I generally wait until Sunday each week to work on the blog you get to read on Monday but this week I knew I had a very full weekend ahead so I decided to start on Friday afternoon. First, I went through the list of resolutions from General Convention that dioceses and congregations are asked to address and then, having found a couple that sparked my interest and seemed timely, I went to the full texts of these to select one for this week. I began gathering information and background on the resolution so I could give you enough material to make it your own. And then I took a break. I noticed a new post from the Office of Government Relations of The Episcopal Church on my Facebook page and my planned resolution went right out the window for now.
This is what I saw:
Statement on Funding Bill and National Emergency
The Episcopal Church recognizes today’s bipartisan compromise as an important advancement to averting another harmful government shutdown. However, we remain concerned about expanded immigration detention and militarization around the border region. In light of the declaration of a national emergency, we are concerned the President is deliberately disregarding the will of Congress, which has Constitutional authority to appropriate funds, in order to pursue a policy that is neither compassionate nor wise. Families, children, and individuals seeking protection are not a national emergency.
The United States should recognize the urgency in the plight of families and individuals who are fleeing violence and persecution and should invest in solutions to safely welcome families who are seeking protection rather than promoting policies that harm those most in need of protection. In alignment with long standing General Convention policy, The Episcopal Church continues to urge members of Congress and the Administration to advance immigration policies that put protection first and maintain rights of asylum seekers.
Furthermore, The Episcopal Church urges elected officials to employ alternatives to detention, keep families together, and seek long term solutions that advance comprehensive immigration reform.
The Episcopal Public Policy Network page that highlighted this statement included two resources that might help as you consider this issue. The first comes from a website called “Reason: Free minds and Free Markets” written by their reporter Eric Boehm:
Activists who worked with both parties to pass a signature criminal justice reform bill late last year sounded the alarm on Thursday as a major spending bill worked its way quickly through Congress—without, apparently, including promised funding for the newly passed law.
As Reason‘s C.J. Ciaramella reported in December when it passed, the FIRST STEP Act aimed to reduce federal prison populations by shrinking some mandatory minimum sentences, giving judges greater discretion over the lengths of prison sentences. Importantly, the bill also called for expanding job training opportunities and programs that seek to ease prisoners’ reentry into society, and for funding a risk assessment system that would be used to give some inmates access to early release.
The FIRST STEP Act authorized $75 million in spending annually from fiscal year 2019 (the current fiscal year) through fiscal year 2023, with most of that funding directed to the federal Bureau of Prisons, which is part of the Department of Justice. It was widely assumed that funding would be included in the omnibus bill now before Congress—the most high-profile element of which is funding for President Donald Trump’s border wall—but there is no explicit funding for the FIRST STEP Act included in the bill.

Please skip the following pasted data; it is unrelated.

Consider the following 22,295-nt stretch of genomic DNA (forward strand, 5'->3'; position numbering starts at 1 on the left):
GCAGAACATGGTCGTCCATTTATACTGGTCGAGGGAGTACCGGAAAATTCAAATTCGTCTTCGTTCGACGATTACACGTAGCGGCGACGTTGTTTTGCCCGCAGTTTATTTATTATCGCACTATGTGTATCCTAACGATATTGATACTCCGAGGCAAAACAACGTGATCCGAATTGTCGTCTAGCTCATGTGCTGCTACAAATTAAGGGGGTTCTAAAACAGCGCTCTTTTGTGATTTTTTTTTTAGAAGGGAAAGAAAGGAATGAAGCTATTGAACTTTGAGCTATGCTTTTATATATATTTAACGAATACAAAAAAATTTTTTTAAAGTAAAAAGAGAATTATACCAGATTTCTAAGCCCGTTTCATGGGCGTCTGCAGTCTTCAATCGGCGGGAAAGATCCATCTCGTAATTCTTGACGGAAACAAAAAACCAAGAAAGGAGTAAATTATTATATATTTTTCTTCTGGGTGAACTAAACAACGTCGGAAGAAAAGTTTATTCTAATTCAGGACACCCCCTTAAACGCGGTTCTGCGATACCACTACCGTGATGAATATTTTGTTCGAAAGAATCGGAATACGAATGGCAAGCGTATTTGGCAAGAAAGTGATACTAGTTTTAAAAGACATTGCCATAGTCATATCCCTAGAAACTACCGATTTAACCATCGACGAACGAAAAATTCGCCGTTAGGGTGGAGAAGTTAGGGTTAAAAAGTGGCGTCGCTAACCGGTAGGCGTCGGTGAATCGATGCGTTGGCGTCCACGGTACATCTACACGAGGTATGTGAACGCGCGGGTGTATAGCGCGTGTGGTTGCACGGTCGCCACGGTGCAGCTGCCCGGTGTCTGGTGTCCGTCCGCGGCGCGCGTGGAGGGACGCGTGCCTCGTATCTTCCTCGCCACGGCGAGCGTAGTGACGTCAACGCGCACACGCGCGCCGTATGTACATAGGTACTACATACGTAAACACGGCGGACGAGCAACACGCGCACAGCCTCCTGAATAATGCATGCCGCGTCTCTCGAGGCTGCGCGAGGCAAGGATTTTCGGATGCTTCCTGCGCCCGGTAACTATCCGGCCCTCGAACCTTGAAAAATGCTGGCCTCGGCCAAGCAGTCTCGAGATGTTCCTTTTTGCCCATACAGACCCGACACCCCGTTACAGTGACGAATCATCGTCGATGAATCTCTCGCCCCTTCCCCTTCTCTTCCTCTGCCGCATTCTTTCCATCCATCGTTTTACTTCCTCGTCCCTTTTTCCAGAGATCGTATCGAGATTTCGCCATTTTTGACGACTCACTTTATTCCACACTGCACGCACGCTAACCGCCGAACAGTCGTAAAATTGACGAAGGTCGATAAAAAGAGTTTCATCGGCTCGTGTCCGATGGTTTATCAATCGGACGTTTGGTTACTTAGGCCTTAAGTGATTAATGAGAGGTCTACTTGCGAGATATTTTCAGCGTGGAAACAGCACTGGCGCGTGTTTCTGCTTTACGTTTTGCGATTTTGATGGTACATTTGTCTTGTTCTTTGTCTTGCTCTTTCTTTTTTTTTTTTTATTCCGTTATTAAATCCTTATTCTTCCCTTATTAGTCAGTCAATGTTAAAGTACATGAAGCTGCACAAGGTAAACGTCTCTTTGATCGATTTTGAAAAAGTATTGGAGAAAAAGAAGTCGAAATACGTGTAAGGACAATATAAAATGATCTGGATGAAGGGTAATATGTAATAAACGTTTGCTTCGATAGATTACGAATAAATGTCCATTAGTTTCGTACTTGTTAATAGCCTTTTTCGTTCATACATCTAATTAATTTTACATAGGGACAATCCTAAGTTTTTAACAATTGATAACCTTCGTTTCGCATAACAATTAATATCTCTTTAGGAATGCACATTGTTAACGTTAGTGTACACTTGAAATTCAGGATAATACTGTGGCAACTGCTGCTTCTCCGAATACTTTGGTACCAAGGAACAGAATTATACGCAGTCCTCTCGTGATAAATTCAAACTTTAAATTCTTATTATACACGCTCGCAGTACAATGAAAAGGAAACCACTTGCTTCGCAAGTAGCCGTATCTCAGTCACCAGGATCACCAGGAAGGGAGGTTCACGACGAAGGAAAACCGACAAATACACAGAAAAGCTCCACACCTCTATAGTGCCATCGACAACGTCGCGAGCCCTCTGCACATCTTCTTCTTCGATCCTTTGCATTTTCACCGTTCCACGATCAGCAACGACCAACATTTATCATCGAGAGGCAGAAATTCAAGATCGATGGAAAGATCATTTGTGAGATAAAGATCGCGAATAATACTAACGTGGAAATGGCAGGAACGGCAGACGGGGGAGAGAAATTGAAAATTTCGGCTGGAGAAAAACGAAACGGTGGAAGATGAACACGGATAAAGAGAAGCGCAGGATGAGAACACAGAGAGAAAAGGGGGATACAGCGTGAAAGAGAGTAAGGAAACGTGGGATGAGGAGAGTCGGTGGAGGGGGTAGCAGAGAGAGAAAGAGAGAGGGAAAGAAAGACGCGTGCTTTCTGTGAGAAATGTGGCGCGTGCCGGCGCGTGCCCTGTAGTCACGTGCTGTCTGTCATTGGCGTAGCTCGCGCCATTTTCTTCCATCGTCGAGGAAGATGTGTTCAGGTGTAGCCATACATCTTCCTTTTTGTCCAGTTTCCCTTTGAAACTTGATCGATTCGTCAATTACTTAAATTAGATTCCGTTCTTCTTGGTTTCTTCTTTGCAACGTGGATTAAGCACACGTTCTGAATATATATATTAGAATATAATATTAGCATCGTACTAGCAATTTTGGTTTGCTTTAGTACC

The omission is particularly glaring since President Donald Trump had highlighted the passage of the bill just 10 days ago at the State of the Union address. Among the White House’s guests for the occasion was Alice Johnson, whose story, Trump said, “underscores the disparities and unfairness that can exist in criminal sentencing—and the need to remedy this injustice.”
“Notably, for President Trump’s agenda, the bill entirely fails to provide appropriations for one of his greatest legislative victories thus far in his term—the First Step Act,” said Adam Brandon, president of FreedomWorks, a free market group that supported the passage of the FIRST STEP Act. “It is unacceptable that Congress should not find it important to fund this massive legislative victory, while it simultaneously has no problem funding above and beyond for wasteful programs.”
In a statement posted online Thursday afternoon, Brandon called for lawmakers to vote against the omnibus bill, citing concerns about profligate spending, a rushed timeline for a final vote, and the lack of funds for the FIRST STEP Act. The 1,000-plus page bill was unveiled in the early hours of Thursday morning, and had already cleared the Senate (with an 83-16 vote) on Thursday evening.
(For more on the spending components of the bill, see Christian Britschgi’s report here. For more on Trump’s decision to take $1.3 billion for a border and then declare a national emergency to spend even more money on a wall, see Joe Setyon’s report here.)
It’s possible the FIRST STEP Act could still receive its promised funding by reallocating other Bureau of Prisons funding, but criminal justice reform advocates told Reason they were skeptical that could happen. Newly confirmed Attorney General William Barr would likely have some control over those decisions, and he has a track record of being skeptical of sentencing reforms—while advocating for putting more people behind bars. It seems unlikely that he’d find $75 million in his own budget if Congress doesn’t put it there.
“I think that’s potentially a big issue,” Brett Tolman, a former federal prosecutor who now works on criminal justice issues, told Reason. “If [DOJ] has the ability to control that money, it’s going to take political pressure to get them to spend it” on the FIRST STEP Act, he said.
The second resource comes from NBC’s website written by Dareh Gregorian and lists 8 things we should know about this national emergency and the far-reaching powers of our presidents:
What is it?
Presidents have long had broad discretion to declare national emergencies and can tap into an array of emergency powers when they do.